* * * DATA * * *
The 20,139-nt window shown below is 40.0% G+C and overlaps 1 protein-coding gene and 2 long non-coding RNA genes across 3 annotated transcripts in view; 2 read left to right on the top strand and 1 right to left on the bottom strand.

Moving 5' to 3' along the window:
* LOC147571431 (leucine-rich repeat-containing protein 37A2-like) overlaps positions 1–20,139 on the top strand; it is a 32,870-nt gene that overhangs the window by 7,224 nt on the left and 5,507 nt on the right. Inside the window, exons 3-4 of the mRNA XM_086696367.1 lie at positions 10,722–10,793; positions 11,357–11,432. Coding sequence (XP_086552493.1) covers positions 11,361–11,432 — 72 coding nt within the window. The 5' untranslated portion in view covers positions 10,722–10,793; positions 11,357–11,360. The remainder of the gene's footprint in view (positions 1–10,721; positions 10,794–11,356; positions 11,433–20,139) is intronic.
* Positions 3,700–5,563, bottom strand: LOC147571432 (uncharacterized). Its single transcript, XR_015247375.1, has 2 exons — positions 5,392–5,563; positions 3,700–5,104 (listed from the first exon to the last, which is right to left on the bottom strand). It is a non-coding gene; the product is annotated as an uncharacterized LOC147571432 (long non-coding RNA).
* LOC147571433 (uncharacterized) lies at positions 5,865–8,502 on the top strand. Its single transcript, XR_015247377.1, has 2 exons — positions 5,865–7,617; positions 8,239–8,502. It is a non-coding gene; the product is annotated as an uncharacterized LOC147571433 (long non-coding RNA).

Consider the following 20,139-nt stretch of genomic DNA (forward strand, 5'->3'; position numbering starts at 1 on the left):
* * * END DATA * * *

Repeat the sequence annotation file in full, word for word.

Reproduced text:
The 20,139-nt window shown below is 40.0% G+C and overlaps 1 protein-coding gene and 2 long non-coding RNA genes across 3 annotated transcripts in view; 2 read left to right on the top strand and 1 right to left on the bottom strand.

Moving 5' to 3' along the window:
* LOC147571431 (leucine-rich repeat-containing protein 37A2-like) overlaps positions 1–20,139 on the top strand; it is a 32,870-nt gene that overhangs the window by 7,224 nt on the left and 5,507 nt on the right. Inside the window, exons 3-4 of the mRNA XM_086696367.1 lie at positions 10,722–10,793; positions 11,357–11,432. Coding sequence (XP_086552493.1) covers positions 11,361–11,432 — 72 coding nt within the window. The 5' untranslated portion in view covers positions 10,722–10,793; positions 11,357–11,360. The remainder of the gene's footprint in view (positions 1–10,721; positions 10,794–11,356; positions 11,433–20,139) is intronic.
* Positions 3,700–5,563, bottom strand: LOC147571432 (uncharacterized). Its single transcript, XR_015247375.1, has 2 exons — positions 5,392–5,563; positions 3,700–5,104 (listed from the first exon to the last, which is right to left on the bottom strand). It is a non-coding gene; the product is annotated as an uncharacterized LOC147571432 (long non-coding RNA).
* LOC147571433 (uncharacterized) lies at positions 5,865–8,502 on the top strand. Its single transcript, XR_015247377.1, has 2 exons — positions 5,865–7,617; positions 8,239–8,502. It is a non-coding gene; the product is annotated as an uncharacterized LOC147571433 (long non-coding RNA).

Consider the following 20,139-nt stretch of genomic DNA (forward strand, 5'->3'; position numbering starts at 1 on the left):